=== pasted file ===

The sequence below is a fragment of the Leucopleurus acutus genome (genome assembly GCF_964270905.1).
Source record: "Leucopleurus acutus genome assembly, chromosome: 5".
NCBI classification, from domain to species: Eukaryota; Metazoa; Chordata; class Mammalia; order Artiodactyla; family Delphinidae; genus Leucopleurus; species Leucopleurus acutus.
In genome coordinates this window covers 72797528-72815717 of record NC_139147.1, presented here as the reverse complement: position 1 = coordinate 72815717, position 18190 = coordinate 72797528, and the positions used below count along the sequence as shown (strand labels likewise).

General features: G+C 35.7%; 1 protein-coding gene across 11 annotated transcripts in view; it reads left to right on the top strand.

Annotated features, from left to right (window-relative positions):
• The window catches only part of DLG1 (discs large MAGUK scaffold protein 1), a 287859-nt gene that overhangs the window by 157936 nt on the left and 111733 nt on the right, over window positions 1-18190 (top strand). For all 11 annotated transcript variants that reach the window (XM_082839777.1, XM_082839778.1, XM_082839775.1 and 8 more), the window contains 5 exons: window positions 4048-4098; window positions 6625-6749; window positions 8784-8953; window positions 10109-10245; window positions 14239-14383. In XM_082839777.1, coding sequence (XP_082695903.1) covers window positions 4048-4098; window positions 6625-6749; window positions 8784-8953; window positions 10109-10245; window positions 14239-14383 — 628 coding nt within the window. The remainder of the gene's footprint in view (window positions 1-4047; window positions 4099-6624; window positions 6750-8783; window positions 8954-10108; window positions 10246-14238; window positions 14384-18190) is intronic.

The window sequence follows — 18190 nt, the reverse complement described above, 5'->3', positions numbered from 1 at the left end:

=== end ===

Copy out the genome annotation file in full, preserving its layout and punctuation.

The sequence below is a fragment of the Leucopleurus acutus genome (genome assembly GCF_964270905.1).
Source record: "Leucopleurus acutus genome assembly, chromosome: 5".
NCBI classification, from domain to species: Eukaryota; Metazoa; Chordata; class Mammalia; order Artiodactyla; family Delphinidae; genus Leucopleurus; species Leucopleurus acutus.
In genome coordinates this window covers 72797528-72815717 of record NC_139147.1, presented here as the reverse complement: position 1 = coordinate 72815717, position 18190 = coordinate 72797528, and the positions used below count along the sequence as shown (strand labels likewise).

General features: G+C 35.7%; 1 protein-coding gene across 11 annotated transcripts in view; it reads left to right on the top strand.

Annotated features, from left to right (window-relative positions):
• The window catches only part of DLG1 (discs large MAGUK scaffold protein 1), a 287859-nt gene that overhangs the window by 157936 nt on the left and 111733 nt on the right, over window positions 1-18190 (top strand). For all 11 annotated transcript variants that reach the window (XM_082839777.1, XM_082839778.1, XM_082839775.1 and 8 more), the window contains 5 exons: window positions 4048-4098; window positions 6625-6749; window positions 8784-8953; window positions 10109-10245; window positions 14239-14383. In XM_082839777.1, coding sequence (XP_082695903.1) covers window positions 4048-4098; window positions 6625-6749; window positions 8784-8953; window positions 10109-10245; window positions 14239-14383 — 628 coding nt within the window. The remainder of the gene's footprint in view (window positions 1-4047; window positions 4099-6624; window positions 6750-8783; window positions 8954-10108; window positions 10246-14238; window positions 14384-18190) is intronic.

The window sequence follows — 18190 nt, the reverse complement described above, 5'->3', positions numbered from 1 at the left end: